THE BLOG

This Is What It's Like When Your Kids Really Don't Sleep

22/05/2015 12:50 BST | Updated 21/05/2016 10:59 BST

The sleepless nights start before the beginning. Before the world changes and your baby is born, you slowly realise you can no longer sleep like you once took for granted. You need the toilet every few hours, your hips ache, your legs cramp, you wake up worrying about not having enough nappies in your hospital bag. You think you are tired.

And then your baby is born and you discover you never really knew what tired was until near the end of that first week you became a mother. You truly haven't slept for months, you have given birth, your body doesn't feel like your own, and you know unbroken sleep is very, very far away. Your baby won't stop crying until you hold her. And you are too afraid to doze off with her in your arms. And so you sit up, with your newborn, for what seems like nights on end. It is.

And you cry. Because you really are now so tired that you don't know what else to do. There's nothing else, really, but you and your baby and your tiredness. You don't think you can keep trying to feed her, you don't know if you can keep holding her the right way. But, somehow, without you knowing how, you do.

After the first week, you doze off with your baby in your arms because she still won't sleep anywhere else and you are desperate. Desperate? Yes. Your baby is awake for an hour. Then she sleeps in your arms for two hours. If you try to put her back in her basket she wakes and cries and takes hours to resettle. And so your cycle begins again.

You lie on the sofa exhausted (for yes, now you really are) and watch as your husband walks around the kitchen, up and down, singing, shushing, swaying, rocking... but your baby still cries. More than anything you want to go to sleep, but you can't leave them because those cries keep you in the room.

These nights do get further apart though and very very infrequently you get a whole night made up of stretches of three hours of unbroken sleep.

Suddenly, you can sleep at any given (or not fully given) opportunity. You never used to be able to take a mid-afternoon power nap. You now fall asleep before you're even lying down fully, before you've propped up the pillows, or straightened your blankets. Wake me up in 20 minutes you say. But your husband leaves you to sleep because you need it and it's two hours before the baby cries for food again...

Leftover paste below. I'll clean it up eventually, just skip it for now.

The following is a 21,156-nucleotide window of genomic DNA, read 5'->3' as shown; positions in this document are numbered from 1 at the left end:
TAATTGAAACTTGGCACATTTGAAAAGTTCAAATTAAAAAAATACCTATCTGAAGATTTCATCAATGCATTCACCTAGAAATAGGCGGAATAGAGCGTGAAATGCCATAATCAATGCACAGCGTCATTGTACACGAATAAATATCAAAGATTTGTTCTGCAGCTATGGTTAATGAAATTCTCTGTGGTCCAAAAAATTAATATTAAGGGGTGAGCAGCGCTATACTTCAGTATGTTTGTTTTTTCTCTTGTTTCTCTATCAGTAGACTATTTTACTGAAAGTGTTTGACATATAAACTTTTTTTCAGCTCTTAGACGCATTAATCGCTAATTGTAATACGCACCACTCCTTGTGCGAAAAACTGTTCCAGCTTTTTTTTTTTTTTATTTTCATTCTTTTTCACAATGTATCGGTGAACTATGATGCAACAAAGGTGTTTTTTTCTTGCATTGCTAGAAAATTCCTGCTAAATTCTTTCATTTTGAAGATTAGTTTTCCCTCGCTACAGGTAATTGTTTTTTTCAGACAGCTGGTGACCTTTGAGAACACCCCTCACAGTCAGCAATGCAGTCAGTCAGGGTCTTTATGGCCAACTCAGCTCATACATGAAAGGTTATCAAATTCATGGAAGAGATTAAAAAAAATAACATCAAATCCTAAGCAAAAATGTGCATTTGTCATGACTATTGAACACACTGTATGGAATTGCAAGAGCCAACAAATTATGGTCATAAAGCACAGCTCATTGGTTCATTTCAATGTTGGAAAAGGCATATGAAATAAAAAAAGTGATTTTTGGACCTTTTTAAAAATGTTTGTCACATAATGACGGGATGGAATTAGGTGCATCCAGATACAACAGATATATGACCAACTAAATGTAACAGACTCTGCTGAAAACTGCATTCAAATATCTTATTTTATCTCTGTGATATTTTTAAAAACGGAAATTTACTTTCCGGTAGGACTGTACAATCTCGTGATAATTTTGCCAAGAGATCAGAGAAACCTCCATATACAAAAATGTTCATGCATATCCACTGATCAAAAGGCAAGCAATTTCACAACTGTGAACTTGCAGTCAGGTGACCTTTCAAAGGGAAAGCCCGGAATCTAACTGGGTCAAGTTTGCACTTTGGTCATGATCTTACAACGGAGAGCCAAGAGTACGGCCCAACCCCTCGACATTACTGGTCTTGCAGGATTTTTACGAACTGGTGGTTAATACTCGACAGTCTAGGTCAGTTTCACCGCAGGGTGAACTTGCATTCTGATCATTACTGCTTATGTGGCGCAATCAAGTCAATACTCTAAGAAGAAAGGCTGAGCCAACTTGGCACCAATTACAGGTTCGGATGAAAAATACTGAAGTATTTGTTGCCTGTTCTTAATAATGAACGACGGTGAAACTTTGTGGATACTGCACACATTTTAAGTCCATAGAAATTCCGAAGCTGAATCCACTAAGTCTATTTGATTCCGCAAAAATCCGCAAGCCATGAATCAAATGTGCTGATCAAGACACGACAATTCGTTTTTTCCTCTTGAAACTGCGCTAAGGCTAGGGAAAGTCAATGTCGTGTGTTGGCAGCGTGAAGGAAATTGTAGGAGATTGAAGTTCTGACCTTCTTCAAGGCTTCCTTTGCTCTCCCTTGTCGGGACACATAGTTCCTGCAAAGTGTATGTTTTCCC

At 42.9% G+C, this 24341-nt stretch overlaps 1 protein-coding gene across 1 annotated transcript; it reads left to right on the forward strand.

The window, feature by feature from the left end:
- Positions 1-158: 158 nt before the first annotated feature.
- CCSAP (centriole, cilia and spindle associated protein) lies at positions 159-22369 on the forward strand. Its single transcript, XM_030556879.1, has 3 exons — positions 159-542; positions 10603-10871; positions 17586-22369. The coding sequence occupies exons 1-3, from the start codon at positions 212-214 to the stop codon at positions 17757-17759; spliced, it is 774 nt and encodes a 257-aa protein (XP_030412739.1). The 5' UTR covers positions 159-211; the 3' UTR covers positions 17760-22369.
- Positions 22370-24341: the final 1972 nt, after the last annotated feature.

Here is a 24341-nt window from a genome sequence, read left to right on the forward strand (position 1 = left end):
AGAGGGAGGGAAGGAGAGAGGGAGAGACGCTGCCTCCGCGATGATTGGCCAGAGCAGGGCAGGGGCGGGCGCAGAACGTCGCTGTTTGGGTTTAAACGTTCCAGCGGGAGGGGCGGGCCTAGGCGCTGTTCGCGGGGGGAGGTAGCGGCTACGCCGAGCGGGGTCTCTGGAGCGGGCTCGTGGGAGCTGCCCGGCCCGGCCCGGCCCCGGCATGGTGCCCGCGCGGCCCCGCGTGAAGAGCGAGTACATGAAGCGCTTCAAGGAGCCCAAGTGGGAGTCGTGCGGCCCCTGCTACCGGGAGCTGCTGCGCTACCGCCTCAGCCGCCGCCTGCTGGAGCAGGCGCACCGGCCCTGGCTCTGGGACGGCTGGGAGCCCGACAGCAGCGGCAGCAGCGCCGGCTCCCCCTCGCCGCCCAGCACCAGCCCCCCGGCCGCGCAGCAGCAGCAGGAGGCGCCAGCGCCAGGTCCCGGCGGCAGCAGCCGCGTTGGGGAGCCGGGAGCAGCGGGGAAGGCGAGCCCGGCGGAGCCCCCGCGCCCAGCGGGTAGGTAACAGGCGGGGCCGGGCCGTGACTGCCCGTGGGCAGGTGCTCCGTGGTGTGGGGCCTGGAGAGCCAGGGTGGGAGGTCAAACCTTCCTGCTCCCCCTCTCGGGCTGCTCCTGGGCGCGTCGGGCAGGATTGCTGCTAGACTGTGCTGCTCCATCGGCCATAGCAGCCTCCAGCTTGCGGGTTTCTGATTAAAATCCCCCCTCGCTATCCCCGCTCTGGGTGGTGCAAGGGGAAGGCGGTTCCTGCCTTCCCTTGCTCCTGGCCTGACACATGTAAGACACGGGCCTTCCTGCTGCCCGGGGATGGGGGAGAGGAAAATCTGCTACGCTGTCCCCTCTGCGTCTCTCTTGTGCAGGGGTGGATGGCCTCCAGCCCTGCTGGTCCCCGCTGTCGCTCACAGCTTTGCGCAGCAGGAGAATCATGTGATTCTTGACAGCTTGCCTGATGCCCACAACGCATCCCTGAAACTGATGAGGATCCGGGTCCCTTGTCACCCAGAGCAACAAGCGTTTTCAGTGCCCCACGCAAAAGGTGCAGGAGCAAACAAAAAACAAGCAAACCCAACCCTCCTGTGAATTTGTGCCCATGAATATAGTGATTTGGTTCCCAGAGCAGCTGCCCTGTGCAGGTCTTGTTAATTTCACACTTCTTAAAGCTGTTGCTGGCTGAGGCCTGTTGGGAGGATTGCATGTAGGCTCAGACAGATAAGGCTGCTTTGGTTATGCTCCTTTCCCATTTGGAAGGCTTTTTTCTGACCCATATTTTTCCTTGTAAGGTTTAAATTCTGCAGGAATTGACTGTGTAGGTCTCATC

As they grow, there are good runs and bad runs. Over winter it doesn't end, this relay of broken nights. They begin with sickness and end with sickness, the washing machine spins constantly, the soundtrack to dark.

You cope, somehow, with the new normal. The days start with heavy limbs, limbs that you don't feel able to stir awake. But you don't have a choice because the children are already pulling your feet over the side of your bed and lining up your slippers for you to push your feet into. You don't have a choice even though you know you could sleep for a year.

And through this hazy fog are days that are spent with the children who don't sleep and for whole hours of these days you forget. Because when they lock eyes with you and laugh at you and hold your hand, you forgive them every minute of every hour.

You put them to bed knowing you have a short time before their cries splice your evening. You rush to do what you need but you never get it all done because there they are, the screams in the night. Even after the back molars are through and the children are well and the night terrors are over, the nights are still broken.

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You've given up spending hours trying to resettle your baby because you're just too tired because you really haven't slept properly for years. You bring her into your too-small bed and try to stay awake while she settles. Quickly, because she can touch her fingers to your face and hold your hand and lie right beside you and squish into you until you almost fall out of the bed. She doesn't mind that you have work tomorrow or were planning to get up early to finish your paperwork.

You are already dozing off maybe before she is and when you wake up aching and stiff it is night and you still aren't in your pyjamas and you still haven't done your teeth but you're just too tired to get up and move her because she might wake up. And you must have fallen back to sleep but next time you wake up you decide you have to get up and so you chance it and you move her back into her cot. You've practised it a million times, lowering her slowly so she doesn't wake up. Tip-toeing across the hall for the quietest tooth brushing ever. And collapsing back in bed.

You should be able to sleep. The children are in their beds.

But this is broken sleep. It is the awake hours now for no reason.

For a while at least. Because then too soon you're woken again by cries. Your body can't move it's just so tired. But outside it is light.

And they jump on your bed like they've slept for a week. And the day begins. With a hazy, blurry start. You hold them to you, breathe in their morningness, and know that one day you will miss these nights when there is just you and them and the night. And all they need is you.

An earlier version of this post first appeared on Kiran Chug's blog, Mummy Says.